The effort to suppress transnational crimes has not led to the creation of a new extradition processes, but instead relies upon various pre-existing extradition arrangements that are flexible enough to accommodate a variety of serious offences. Yet, despite the longstanding nature of these arrangements, extradition nevertheless remains a fraught process, often subject to delays, despite years of law reform. This chapter examines the issues that arise, taking into account the historical perspective as well as illustrative developments of a multilateral nature in both Europe and the Americas. The template for a model extradition treaty, as approved by states under the aegis of the United Nations, is also discussed, with its existence (notwithstanding revision in 1997) having failed to address the main obstacle to any effective extradition scheme, namely the lingering sense of distrust in another’s justice system that leads to the insistence on grounds for refusing an otherwise valid extradition request.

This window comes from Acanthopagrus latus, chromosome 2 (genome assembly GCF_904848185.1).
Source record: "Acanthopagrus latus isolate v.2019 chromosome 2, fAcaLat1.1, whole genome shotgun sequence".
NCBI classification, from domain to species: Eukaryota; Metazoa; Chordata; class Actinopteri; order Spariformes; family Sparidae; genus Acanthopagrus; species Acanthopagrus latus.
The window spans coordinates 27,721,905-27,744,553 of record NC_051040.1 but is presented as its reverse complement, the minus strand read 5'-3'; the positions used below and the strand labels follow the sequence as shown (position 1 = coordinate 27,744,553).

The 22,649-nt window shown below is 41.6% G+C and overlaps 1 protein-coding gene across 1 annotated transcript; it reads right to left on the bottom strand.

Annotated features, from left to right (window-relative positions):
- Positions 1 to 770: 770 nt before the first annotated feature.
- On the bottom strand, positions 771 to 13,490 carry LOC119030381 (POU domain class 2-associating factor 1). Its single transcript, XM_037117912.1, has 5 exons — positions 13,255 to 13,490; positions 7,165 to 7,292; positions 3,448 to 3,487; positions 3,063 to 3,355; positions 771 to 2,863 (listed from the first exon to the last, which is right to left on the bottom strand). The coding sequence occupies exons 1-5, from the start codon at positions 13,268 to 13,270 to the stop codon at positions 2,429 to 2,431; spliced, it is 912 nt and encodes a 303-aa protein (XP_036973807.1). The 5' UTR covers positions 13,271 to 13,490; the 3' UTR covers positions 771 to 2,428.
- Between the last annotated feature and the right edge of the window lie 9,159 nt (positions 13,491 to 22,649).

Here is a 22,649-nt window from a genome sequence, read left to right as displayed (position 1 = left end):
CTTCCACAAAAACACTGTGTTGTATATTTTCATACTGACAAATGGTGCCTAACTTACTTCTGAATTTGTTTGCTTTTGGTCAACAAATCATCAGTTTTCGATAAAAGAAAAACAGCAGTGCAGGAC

Monday, February 17, 2014
Harrington: Extradition of Transnational Criminals
Joanna Harrington (Univ. of Alberta - Law) has posted Extradition of Transnational Criminals (in Routledge Handbook of Transnational Criminal Law, Neil Boister & Robert J. Currie eds., forthcoming). Here's the abstract: